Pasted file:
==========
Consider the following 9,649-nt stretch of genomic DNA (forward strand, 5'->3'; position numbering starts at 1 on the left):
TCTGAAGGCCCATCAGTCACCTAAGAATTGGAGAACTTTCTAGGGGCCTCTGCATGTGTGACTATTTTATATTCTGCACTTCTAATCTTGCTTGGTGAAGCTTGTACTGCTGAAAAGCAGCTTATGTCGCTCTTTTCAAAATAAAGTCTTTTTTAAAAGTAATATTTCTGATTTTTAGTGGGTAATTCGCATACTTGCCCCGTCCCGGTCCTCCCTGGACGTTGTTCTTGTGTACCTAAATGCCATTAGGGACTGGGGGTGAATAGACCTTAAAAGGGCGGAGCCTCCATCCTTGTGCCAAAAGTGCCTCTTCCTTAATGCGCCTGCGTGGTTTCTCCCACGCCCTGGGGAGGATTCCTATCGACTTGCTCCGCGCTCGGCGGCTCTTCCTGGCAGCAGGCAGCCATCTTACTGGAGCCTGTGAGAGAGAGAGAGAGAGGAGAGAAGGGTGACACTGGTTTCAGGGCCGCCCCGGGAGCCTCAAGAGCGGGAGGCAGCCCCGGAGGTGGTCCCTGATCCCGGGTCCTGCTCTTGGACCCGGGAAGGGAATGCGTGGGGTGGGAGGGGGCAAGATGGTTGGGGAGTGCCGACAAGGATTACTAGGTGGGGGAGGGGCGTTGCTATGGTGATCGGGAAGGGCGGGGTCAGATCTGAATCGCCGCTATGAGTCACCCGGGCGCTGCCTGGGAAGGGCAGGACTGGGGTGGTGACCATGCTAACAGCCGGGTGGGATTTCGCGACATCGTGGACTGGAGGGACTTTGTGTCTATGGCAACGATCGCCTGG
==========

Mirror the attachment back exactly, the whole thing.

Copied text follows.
Consider the following 9,649-nt stretch of genomic DNA (forward strand, 5'->3'; position numbering starts at 1 on the left):
TCTGAAGGCCCATCAGTCACCTAAGAATTGGAGAACTTTCTAGGGGCCTCTGCATGTGTGACTATTTTATATTCTGCACTTCTAATCTTGCTTGGTGAAGCTTGTACTGCTGAAAAGCAGCTTATGTCGCTCTTTTCAAAATAAAGTCTTTTTTAAAAGTAATATTTCTGATTTTTAGTGGGTAATTCGCATACTTGCCCCGTCCCGGTCCTCCCTGGACGTTGTTCTTGTGTACCTAAATGCCATTAGGGACTGGGGGTGAATAGACCTTAAAAGGGCGGAGCCTCCATCCTTGTGCCAAAAGTGCCTCTTCCTTAATGCGCCTGCGTGGTTTCTCCCACGCCCTGGGGAGGATTCCTATCGACTTGCTCCGCGCTCGGCGGCTCTTCCTGGCAGCAGGCAGCCATCTTACTGGAGCCTGTGAGAGAGAGAGAGAGAGGAGAGAAGGGTGACACTGGTTTCAGGGCCGCCCCGGGAGCCTCAAGAGCGGGAGGCAGCCCCGGAGGTGGTCCCTGATCCCGGGTCCTGCTCTTGGACCCGGGAAGGGAATGCGTGGGGTGGGAGGGGGCAAGATGGTTGGGGAGTGCCGACAAGGATTACTAGGTGGGGGAGGGGCGTTGCTATGGTGATCGGGAAGGGCGGGGTCAGATCTGAATCGCCGCTATGAGTCACCCGGGCGCTGCCTGGGAAGGGCAGGACTGGGGTGGTGACCATGCTAACAGCCGGGTGGGATTTCGCGACATCGTGGACTGGAGGGACTTTGTGTCTATGGCAACGATCGCCTGG